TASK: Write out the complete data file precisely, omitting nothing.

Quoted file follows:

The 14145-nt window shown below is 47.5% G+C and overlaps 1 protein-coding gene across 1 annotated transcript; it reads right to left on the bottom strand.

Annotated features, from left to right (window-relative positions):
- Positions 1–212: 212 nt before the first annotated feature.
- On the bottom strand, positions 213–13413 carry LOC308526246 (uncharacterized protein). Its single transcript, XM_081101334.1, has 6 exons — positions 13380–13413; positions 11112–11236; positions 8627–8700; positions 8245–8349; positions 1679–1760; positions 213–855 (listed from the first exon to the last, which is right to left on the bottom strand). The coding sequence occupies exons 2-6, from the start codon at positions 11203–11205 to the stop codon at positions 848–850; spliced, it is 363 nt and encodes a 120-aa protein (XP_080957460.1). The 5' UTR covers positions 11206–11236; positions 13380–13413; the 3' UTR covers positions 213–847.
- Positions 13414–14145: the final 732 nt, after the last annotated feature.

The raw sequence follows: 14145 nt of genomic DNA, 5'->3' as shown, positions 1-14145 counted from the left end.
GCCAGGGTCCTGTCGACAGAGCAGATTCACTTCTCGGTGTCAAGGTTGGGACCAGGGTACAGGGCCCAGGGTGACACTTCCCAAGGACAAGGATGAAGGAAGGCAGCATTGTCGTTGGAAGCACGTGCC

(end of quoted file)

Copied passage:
The 14145-nt window shown below is 47.5% G+C and overlaps 1 protein-coding gene across 1 annotated transcript; it reads right to left on the bottom strand.

Annotated features, from left to right (window-relative positions):
- Positions 1–212: 212 nt before the first annotated feature.
- On the bottom strand, positions 213–13413 carry LOC308526246 (uncharacterized protein). Its single transcript, XM_081101334.1, has 6 exons — positions 13380–13413; positions 11112–11236; positions 8627–8700; positions 8245–8349; positions 1679–1760; positions 213–855 (listed from the first exon to the last, which is right to left on the bottom strand). The coding sequence occupies exons 2-6, from the start codon at positions 11203–11205 to the stop codon at positions 848–850; spliced, it is 363 nt and encodes a 120-aa protein (XP_080957460.1). The 5' UTR covers positions 11206–11236; positions 13380–13413; the 3' UTR covers positions 213–847.
- Positions 13414–14145: the final 732 nt, after the last annotated feature.

The raw sequence follows: 14145 nt of genomic DNA, 5'->3' as shown, positions 1-14145 counted from the left end.
GCCAGGGTCCTGTCGACAGAGCAGATTCACTTCTCGGTGTCAAGGTTGGGACCAGGGTACAGGGCCCAGGGTGACACTTCCCAAGGACAAGGATGAAGGAAGGCAGCATTGTCGTTGGAAGCACGTGCC